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Gaia Natural Baby Lends A Hand With Childhood Eczema

My daughter Isabella has seasonal childhood eczema.  I don’t know what causes it, but in the winter it flares up and causes rough patches all over her body, face, back, hips, and chest.  To watch her scratch last year and say “Mommy itchy, mommy owwie” was hard because she was only 1 year old and she was my first child to suffer with sensitive skin.  She doesn’t have food allergies and with last year being SO much worse, I’ll attribute her continual flare-up to the personal care products we used on her skin and chemicals we’ve since removed from our household.  Products like shampoo, soap, clothes detergent and dryer sheets, previously laced with fragrance and toxic chemicals, now replaced with fragrance free, eco-friendly, or all natural products.  And don’t get me started about toxic dryer sheets – I discovered they never belonged or served a purpose in my home.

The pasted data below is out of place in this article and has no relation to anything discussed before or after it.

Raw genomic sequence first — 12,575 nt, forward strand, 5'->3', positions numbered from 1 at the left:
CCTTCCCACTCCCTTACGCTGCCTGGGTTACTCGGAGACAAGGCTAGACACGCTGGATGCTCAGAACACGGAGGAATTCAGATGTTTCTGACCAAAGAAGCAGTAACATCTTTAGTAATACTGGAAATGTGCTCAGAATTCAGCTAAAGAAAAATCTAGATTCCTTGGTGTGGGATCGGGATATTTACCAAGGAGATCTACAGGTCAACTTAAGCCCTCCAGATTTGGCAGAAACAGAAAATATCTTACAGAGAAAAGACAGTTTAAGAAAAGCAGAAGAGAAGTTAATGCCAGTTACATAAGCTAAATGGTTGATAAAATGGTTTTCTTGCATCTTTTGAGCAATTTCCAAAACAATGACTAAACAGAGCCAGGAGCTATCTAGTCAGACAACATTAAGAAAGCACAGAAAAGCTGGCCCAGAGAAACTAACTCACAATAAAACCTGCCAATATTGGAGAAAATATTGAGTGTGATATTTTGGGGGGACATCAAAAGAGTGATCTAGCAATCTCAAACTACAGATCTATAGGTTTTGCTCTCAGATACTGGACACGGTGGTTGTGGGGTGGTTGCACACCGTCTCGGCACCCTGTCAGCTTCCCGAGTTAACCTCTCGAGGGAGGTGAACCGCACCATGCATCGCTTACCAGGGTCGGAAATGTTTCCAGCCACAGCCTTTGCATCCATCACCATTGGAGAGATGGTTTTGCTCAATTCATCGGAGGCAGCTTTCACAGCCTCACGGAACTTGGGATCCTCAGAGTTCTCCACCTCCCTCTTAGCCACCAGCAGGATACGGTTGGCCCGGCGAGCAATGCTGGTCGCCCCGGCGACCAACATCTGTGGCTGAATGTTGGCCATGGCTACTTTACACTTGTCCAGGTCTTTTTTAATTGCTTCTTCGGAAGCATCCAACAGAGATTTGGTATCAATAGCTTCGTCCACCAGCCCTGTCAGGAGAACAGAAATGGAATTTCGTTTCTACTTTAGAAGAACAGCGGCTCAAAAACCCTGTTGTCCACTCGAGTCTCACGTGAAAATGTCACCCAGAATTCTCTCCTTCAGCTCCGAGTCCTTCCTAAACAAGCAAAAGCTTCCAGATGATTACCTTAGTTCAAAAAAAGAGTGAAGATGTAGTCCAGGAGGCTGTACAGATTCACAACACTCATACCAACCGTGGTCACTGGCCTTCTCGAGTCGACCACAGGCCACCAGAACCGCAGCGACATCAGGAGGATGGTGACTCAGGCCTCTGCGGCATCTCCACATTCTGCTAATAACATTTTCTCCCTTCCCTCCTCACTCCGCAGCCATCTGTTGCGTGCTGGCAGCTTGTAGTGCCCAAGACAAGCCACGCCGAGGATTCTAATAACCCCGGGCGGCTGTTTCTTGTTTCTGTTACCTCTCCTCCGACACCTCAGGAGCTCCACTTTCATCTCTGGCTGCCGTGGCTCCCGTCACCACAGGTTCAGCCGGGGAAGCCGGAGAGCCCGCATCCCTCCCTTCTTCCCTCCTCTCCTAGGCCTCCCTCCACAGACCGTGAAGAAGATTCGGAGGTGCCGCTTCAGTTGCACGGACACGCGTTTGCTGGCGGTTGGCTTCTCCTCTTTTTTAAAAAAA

I’d like to focus on a new line-up of products that were introduced to me by Gwen, the owner of Nayla Natural Care.  The product line is from Gaia Natural Baby and she thought of me instantly because I’m always on the look-out for safe, natural products to use on Isabella.  I first became a fan of hers when I noticed she carried very inexpensive BPA free, ice-cube trays for storing baby food.  Ever since writing about this product, Gwen and I have a wonderful rapport because her product knowledge on natural products is outstanding!  She is happy to consult, share, and even point you to a different company or product she doesn’t carry if it can help you.  I trust her product selection and am proud that she’s a fellow Canadian mompreneur making a difference with offering babies, children and moms a line-up of products you can trust.